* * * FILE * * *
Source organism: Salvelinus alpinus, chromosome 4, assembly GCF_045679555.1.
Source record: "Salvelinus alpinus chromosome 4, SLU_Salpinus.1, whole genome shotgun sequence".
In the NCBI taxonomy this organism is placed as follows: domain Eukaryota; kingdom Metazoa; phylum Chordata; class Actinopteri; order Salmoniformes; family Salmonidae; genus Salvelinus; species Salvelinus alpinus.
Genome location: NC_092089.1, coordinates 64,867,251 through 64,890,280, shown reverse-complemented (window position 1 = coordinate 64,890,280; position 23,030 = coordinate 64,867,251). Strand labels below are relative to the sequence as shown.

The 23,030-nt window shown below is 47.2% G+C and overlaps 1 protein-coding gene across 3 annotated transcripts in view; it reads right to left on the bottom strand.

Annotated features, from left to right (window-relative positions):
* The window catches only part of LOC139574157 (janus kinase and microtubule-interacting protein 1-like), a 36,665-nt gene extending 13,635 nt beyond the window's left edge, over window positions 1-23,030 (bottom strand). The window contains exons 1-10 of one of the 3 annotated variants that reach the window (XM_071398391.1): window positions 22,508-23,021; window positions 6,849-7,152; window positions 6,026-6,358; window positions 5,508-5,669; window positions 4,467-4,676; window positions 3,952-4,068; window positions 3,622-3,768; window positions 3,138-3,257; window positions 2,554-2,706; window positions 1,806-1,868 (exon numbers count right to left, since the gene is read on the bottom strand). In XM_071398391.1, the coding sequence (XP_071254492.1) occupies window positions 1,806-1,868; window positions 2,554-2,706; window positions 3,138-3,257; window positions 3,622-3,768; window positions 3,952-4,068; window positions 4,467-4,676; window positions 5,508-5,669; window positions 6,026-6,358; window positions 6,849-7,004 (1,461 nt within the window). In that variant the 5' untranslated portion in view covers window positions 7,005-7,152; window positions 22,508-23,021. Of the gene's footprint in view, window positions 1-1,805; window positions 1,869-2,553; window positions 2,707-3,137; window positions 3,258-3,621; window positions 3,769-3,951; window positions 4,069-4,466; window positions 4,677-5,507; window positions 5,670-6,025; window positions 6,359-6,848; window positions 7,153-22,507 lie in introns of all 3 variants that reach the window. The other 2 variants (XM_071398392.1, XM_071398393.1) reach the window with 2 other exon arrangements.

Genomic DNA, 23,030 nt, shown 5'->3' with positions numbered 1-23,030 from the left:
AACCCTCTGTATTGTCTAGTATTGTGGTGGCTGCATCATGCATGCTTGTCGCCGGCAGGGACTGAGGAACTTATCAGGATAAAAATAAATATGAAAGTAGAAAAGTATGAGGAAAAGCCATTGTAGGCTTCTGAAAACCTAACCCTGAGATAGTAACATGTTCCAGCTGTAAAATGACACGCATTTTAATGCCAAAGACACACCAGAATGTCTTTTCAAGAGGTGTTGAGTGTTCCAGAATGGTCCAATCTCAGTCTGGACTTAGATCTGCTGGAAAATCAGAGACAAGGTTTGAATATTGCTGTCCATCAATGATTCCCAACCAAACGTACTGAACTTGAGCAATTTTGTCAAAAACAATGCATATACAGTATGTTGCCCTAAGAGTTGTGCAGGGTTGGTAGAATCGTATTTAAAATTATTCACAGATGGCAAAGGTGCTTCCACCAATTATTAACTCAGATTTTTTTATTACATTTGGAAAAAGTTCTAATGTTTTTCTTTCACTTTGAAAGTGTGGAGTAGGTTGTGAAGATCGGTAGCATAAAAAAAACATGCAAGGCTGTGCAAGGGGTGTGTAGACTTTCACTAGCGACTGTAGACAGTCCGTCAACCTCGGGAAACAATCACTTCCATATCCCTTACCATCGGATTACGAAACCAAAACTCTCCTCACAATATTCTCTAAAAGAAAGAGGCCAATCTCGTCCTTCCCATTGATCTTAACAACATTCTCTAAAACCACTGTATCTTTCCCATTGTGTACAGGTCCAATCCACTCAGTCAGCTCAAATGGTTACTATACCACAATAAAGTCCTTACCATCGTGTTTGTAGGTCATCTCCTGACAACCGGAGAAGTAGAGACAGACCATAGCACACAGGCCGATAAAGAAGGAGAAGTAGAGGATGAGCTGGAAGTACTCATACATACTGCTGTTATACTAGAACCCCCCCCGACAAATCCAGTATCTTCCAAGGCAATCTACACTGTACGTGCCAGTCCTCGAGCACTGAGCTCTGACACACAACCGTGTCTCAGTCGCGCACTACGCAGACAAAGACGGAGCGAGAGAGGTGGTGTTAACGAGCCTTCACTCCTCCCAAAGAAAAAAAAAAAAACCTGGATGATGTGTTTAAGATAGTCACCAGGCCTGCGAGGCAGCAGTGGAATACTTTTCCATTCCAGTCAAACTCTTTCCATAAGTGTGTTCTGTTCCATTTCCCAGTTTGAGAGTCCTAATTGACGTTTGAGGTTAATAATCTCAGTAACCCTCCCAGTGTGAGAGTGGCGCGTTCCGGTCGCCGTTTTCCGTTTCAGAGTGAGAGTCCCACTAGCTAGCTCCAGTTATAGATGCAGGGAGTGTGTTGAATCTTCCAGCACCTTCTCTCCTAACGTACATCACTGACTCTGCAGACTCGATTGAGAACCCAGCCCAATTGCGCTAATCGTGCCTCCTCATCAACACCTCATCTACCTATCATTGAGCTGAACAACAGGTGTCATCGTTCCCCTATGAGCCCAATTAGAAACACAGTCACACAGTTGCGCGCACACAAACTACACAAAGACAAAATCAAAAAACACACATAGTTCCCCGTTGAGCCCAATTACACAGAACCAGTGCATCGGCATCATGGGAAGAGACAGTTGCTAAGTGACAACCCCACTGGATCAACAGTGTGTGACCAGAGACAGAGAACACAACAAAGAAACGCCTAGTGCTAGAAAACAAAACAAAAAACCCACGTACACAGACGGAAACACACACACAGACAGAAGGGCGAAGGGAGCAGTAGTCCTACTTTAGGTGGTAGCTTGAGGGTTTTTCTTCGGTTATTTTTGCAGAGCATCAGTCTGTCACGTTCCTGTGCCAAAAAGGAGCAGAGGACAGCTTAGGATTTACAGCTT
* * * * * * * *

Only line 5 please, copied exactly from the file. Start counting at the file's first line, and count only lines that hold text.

The 23,030-nt window shown below is 47.2% G+C and overlaps 1 protein-coding gene across 3 annotated transcripts in view; it reads right to left on the bottom strand.